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Craniodiaphyseal dysplasia

Synonym(s) -
Prevalence <1 / 1 000 000
Inheritance Autosomal dominant
or Not applicable
or Autosomal recessive
Age of onset Childhood
  • M85.2
  • C0410539
MeSH -
MedDRA -


Craniodiaphyseal dysplasia (CDD) is a rare sclerotic bone disorder with a variable phenotypic expression. It has been described in less than 20 cases in the literature. Massive generalized hyperostosis and sclerosis, particularly of the skull and facial bones, may lead to severe deformity. The clinical course is typically characterized by progressive calvarial thickness, encroachment of the craniofacial foramina and brain by the relentless deposition of bone. Compression of cranial nerves, the foramen magnum, and intracranial contents commonly leads to blindness, loss of hearing, facial diplegia, epilepsy, and mental retardation. Stenosis of the cervical canal may lead to quadriparesis as a late complication of hyperostosis. The long bones show hyperostosis and sclerosis of the expanded diaphyses, and sometimes a modelling defect in the metaphyses. The ribs, clavicles, and pelvis may show some degree of sclerosis and defective modelling, but are less severely involved. Histopathology of bones show increased numbers of osteoblasts, and biopsies of parietal bones show that the air spaces of the mastoid, external auditory canal, and middle ear cavity may be reduced by hyperostotic bone. The ossicles may be deformed by the bony overgrowth. Anomalous ossicles with hyperostosis could affect the air conduction. Facial nerves dysfunction could result from mechanical damage of the nerve fibers and/or impaired vascular supply by the hyperostosis. Nasolacrimal obstruction often occurs. Most described cases of CDD were sporadic, but one case of apparent recessive condition has been reported, in a mother and her daughter with greater degree of hyperostosis and sclerosis than that described for other patients with craniodiaphyseal dysplasia, and significant metaphyseal involvement. Mutation analysis of the TGFB1 gene allows excluding the diagnosis of Camurati-Engelmann disease. Close observation is mandatory to manage further progression of the disease, and magnetic resonance imaging should be a routine component of the evaluation of these patients. Surgery is to be performed in most cases at some stage of the disease, keeping in mind that patients with CDD present problems to the anaesthetist, specifically difficulties with airway management and tracheal intubation. Significant brain compression with signs and symptoms of increased intracranial pressure must be managed by decompressing craniectomy enlarging the anterior and middle fossae. Benefits from choanal stenosis surgery, craniofacial remodelling and dacryocystorhinostomy are usually short-lived. Orbital and optic nerve decompression may be necessary in case of papilledema. However, reconstitution of osseous optic canals is rather rapid, and papilledema may return. Long-term treatment rests in the control of rapid abnormal bone formation. Calcitriol/calcitonin therapy with a low calcium diet or prednisone may alter the clinical course of progression. Early recognition is crucial in these conditions as therapy directed at the underlying bony defect has the best chance of success if initiated in infancy.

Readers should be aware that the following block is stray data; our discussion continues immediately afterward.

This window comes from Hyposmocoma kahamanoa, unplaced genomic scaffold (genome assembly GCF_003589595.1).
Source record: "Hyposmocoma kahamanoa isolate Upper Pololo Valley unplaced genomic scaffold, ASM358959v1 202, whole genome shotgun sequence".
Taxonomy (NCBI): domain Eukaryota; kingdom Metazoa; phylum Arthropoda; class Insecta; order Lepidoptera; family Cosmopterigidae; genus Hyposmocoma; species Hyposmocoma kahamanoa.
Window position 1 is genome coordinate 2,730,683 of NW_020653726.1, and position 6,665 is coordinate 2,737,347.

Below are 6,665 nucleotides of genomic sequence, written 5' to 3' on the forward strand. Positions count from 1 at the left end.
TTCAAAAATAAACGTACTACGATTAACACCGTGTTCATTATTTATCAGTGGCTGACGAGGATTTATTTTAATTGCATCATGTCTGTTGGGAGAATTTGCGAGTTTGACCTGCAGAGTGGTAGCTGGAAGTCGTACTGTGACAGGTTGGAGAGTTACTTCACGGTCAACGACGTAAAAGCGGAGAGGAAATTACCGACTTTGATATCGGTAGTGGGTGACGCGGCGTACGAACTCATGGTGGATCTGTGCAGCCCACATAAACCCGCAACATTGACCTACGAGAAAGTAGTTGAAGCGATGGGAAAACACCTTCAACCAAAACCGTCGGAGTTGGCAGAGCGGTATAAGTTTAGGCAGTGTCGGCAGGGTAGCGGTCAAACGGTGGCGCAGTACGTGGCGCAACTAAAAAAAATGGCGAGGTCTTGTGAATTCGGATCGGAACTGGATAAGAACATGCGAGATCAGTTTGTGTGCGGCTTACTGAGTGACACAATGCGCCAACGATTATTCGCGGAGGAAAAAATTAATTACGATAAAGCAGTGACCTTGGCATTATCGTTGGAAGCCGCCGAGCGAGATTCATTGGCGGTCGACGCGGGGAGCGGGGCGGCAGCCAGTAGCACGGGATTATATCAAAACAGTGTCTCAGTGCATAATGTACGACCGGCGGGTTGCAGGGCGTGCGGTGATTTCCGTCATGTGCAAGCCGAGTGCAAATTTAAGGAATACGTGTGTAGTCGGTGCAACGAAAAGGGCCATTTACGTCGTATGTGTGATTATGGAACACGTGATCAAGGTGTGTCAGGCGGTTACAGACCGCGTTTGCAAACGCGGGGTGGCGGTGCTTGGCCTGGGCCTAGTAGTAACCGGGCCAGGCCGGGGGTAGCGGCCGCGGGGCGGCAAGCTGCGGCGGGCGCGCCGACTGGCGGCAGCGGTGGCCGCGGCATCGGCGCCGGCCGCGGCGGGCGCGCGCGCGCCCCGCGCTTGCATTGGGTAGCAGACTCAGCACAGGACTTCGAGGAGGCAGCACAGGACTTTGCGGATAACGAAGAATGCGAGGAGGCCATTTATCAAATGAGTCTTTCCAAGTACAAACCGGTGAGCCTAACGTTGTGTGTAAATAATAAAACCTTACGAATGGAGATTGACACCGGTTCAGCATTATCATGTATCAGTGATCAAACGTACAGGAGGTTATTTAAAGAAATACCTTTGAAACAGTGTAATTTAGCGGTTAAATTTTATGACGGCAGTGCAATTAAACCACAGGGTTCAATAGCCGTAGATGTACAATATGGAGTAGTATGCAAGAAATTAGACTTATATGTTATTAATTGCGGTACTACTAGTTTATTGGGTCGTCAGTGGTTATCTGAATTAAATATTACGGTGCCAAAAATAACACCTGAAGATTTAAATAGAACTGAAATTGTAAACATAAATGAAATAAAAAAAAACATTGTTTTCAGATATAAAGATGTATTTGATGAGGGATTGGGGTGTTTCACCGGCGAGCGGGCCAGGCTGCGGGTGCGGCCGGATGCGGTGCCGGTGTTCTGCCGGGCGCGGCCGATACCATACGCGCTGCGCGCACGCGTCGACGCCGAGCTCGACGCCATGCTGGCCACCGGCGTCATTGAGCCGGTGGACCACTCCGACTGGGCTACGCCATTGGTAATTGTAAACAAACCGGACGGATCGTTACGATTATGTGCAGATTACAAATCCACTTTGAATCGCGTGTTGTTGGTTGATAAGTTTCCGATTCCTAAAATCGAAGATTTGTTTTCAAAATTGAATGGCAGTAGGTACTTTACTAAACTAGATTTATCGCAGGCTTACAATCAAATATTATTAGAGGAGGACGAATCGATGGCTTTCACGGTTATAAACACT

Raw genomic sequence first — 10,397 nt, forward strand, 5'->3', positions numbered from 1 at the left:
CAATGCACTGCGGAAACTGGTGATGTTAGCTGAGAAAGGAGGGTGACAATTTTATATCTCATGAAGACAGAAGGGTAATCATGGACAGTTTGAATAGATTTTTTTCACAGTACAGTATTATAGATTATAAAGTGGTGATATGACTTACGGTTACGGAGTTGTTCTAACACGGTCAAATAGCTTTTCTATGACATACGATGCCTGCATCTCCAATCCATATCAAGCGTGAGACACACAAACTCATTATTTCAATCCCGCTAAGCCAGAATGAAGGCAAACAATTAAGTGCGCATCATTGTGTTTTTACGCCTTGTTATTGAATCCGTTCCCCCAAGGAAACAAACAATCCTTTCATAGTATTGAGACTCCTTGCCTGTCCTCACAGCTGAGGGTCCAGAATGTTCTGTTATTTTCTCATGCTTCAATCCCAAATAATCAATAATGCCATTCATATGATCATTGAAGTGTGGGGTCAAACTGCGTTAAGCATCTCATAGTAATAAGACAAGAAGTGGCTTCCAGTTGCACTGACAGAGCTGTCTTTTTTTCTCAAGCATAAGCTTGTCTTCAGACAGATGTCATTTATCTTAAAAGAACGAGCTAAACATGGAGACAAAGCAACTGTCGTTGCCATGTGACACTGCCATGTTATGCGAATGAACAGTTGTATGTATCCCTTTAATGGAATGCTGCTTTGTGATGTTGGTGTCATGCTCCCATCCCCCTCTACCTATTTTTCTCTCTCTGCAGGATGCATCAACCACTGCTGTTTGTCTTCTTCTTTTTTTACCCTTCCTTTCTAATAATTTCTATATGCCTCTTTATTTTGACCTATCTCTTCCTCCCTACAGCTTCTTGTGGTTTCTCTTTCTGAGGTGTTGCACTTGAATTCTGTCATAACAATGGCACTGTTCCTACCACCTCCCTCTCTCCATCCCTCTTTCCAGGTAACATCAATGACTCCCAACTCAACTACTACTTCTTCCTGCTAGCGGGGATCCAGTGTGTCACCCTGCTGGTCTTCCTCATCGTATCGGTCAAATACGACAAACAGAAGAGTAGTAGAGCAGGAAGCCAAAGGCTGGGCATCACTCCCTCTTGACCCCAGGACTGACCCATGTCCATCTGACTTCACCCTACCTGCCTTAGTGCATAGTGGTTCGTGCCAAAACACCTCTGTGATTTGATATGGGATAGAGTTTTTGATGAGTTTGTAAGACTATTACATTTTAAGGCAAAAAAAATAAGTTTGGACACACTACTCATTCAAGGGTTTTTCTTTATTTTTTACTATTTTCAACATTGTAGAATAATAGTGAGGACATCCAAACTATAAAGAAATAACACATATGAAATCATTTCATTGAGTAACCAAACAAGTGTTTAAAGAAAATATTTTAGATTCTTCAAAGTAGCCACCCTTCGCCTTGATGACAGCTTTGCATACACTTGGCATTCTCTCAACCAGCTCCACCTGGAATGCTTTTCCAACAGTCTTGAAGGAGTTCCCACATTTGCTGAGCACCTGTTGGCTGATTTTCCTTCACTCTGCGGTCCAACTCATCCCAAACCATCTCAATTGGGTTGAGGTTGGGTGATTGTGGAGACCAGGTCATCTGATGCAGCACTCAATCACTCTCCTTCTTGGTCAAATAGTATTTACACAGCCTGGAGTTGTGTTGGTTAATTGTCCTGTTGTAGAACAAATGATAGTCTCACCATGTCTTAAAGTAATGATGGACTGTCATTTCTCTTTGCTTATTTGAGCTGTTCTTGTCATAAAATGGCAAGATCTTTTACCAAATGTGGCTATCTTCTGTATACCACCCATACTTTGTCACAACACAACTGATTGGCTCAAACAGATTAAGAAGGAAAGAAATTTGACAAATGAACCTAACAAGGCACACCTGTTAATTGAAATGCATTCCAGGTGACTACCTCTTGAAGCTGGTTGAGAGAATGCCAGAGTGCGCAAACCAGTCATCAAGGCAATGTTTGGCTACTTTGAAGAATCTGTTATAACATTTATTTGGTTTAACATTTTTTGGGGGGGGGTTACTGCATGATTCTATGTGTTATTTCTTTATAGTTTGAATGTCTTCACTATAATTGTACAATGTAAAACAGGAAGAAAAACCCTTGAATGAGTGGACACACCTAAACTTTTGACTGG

Expert reviewer(s)

  • Dr Martine LE MERRER

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